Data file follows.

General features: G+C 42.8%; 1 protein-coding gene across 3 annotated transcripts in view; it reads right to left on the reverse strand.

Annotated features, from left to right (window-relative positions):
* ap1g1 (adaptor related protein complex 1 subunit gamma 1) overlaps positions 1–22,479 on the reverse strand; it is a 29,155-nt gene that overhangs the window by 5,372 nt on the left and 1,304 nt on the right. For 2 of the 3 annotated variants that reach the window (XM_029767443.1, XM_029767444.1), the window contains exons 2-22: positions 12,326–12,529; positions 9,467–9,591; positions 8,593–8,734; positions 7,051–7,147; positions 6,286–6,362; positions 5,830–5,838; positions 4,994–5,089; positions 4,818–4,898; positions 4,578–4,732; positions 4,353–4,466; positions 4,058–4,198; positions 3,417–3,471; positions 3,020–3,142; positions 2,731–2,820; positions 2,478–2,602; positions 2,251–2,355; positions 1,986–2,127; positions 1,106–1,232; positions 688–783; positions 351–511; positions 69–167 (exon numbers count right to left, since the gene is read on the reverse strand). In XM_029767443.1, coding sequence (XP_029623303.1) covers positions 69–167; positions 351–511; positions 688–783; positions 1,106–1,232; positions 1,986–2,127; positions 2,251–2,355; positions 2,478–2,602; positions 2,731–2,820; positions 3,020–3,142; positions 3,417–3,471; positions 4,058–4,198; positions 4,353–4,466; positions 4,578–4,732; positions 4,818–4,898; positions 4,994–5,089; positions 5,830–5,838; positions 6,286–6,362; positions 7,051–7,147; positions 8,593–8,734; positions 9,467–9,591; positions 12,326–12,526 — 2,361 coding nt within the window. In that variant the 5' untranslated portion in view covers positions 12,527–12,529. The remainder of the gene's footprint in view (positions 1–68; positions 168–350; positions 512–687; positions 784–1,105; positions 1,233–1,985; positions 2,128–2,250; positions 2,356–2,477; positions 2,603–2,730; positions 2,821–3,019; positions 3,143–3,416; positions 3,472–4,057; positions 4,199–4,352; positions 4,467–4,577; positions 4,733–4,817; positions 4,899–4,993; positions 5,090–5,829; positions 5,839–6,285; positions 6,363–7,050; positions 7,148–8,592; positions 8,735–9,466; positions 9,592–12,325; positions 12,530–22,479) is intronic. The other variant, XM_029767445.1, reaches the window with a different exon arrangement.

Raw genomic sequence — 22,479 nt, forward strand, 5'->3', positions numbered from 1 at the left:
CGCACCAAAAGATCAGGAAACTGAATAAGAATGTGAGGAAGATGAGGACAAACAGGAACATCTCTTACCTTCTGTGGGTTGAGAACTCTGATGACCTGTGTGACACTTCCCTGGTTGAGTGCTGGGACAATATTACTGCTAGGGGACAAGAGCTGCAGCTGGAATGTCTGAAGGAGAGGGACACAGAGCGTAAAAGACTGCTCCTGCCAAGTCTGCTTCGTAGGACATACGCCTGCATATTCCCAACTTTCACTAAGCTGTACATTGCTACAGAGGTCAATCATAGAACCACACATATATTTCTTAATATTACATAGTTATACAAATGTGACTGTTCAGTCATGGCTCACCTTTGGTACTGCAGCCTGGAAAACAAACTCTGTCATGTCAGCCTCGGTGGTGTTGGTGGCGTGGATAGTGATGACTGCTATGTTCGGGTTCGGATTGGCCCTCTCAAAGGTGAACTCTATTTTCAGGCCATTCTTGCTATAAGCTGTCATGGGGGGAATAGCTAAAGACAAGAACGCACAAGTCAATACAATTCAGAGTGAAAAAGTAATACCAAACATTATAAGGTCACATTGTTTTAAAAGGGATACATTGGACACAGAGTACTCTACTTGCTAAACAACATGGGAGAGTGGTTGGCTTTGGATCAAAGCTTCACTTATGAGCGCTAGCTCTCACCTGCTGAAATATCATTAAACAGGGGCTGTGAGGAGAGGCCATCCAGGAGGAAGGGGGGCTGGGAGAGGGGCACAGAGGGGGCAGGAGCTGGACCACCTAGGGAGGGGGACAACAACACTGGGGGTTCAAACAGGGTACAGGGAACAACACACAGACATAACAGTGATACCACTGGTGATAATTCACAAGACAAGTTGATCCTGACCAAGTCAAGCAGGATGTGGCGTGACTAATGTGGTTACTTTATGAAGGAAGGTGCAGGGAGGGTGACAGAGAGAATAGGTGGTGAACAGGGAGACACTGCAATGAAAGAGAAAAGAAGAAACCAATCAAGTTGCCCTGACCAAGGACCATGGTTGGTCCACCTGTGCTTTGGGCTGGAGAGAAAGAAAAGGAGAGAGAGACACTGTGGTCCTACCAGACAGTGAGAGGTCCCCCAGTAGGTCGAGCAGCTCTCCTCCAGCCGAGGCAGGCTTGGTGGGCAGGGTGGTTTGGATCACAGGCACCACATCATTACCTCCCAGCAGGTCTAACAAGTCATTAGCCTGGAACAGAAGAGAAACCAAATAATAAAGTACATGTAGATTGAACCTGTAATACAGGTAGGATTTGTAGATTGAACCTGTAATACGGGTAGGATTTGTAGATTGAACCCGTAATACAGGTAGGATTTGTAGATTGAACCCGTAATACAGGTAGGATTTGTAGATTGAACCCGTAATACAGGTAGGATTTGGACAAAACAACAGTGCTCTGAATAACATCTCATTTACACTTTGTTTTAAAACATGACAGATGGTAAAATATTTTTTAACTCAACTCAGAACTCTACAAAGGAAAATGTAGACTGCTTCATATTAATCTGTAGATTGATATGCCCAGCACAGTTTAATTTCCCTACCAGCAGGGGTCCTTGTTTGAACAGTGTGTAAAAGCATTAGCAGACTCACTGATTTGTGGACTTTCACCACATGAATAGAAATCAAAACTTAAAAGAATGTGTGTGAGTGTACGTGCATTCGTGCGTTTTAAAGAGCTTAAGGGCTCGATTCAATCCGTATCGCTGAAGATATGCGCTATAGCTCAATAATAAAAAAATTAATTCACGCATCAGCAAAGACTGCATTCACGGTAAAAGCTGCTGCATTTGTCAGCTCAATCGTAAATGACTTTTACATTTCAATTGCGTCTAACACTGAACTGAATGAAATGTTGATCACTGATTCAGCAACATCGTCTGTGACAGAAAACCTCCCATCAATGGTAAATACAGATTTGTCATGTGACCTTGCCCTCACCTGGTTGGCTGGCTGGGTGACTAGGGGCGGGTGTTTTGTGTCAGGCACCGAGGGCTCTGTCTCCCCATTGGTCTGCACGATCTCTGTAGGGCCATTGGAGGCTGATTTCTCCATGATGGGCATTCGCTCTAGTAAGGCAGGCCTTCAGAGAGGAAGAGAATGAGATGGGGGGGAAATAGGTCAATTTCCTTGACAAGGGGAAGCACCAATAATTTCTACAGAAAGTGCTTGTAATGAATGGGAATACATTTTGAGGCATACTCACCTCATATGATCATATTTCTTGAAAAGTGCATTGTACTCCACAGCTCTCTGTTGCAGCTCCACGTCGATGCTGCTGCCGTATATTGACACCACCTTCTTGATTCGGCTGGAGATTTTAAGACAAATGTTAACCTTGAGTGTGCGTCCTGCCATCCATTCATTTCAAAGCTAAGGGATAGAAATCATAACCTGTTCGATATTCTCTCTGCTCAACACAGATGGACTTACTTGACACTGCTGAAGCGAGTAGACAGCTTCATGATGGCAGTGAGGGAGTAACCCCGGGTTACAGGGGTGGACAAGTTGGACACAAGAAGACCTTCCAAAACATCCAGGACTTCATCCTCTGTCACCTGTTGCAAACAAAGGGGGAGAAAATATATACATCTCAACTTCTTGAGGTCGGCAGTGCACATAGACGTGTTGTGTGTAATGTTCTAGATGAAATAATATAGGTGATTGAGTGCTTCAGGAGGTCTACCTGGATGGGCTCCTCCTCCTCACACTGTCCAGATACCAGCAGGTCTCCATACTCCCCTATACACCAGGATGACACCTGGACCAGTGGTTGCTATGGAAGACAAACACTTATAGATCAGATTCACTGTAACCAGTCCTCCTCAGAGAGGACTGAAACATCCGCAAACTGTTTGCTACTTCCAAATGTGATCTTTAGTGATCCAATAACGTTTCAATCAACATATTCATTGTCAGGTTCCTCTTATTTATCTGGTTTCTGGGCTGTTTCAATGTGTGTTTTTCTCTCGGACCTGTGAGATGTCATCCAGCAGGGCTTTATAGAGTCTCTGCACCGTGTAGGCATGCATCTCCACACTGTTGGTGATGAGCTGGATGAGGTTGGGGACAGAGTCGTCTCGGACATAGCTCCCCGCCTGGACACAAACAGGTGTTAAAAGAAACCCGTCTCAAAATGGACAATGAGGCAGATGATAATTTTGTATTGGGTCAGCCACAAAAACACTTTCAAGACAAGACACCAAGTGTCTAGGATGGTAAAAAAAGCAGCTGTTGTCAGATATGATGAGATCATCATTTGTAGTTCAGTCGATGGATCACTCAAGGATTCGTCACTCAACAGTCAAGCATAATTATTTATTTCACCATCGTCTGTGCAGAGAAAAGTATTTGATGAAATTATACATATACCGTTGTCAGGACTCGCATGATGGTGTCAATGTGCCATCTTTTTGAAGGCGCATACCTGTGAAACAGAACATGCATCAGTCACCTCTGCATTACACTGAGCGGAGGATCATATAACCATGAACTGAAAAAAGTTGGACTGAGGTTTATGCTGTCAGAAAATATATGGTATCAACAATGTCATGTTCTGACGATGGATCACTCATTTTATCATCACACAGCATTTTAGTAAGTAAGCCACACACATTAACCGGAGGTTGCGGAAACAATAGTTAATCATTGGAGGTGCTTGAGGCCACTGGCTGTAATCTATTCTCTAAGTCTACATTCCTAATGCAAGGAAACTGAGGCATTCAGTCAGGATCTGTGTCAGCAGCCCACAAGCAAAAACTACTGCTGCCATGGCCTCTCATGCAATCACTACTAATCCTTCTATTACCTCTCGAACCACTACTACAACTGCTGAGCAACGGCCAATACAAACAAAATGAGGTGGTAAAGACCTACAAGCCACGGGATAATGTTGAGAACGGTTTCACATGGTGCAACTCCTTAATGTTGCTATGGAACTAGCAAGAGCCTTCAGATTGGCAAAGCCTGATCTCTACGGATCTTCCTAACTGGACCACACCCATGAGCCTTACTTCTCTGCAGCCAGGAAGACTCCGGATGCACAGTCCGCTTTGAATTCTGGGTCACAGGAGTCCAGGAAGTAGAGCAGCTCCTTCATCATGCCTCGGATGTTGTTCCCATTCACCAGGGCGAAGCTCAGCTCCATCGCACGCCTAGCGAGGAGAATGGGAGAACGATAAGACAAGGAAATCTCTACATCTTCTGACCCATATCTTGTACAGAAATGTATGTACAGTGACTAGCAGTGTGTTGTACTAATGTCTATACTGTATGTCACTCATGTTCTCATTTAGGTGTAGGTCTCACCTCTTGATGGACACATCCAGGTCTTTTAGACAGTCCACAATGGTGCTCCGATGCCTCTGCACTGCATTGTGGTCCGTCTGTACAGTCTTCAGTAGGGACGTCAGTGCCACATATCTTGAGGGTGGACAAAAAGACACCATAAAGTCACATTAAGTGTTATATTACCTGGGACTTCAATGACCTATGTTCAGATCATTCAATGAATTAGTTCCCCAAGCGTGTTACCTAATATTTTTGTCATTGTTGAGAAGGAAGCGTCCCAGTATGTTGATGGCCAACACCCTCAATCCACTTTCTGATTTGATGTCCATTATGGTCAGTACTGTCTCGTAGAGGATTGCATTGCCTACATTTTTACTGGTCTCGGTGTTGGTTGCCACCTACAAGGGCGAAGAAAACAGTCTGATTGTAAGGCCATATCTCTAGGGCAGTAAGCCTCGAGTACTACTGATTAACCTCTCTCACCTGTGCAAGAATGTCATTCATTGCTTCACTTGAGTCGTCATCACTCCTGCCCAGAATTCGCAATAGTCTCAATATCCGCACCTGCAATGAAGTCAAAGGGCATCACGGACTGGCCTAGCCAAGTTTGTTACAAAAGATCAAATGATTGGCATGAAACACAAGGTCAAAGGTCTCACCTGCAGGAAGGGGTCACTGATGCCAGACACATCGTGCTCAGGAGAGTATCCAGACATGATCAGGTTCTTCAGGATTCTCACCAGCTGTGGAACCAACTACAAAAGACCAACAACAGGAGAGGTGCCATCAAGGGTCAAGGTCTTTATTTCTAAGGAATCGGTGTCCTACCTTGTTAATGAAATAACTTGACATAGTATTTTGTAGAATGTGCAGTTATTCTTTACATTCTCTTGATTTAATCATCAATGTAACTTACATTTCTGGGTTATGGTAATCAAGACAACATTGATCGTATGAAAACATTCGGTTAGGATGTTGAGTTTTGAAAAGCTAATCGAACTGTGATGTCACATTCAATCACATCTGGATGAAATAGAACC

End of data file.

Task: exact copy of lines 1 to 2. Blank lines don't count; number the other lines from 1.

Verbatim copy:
General features: G+C 42.8%; 1 protein-coding gene across 3 annotated transcripts in view; it reads right to left on the reverse strand.

Annotated features, from left to right (window-relative positions):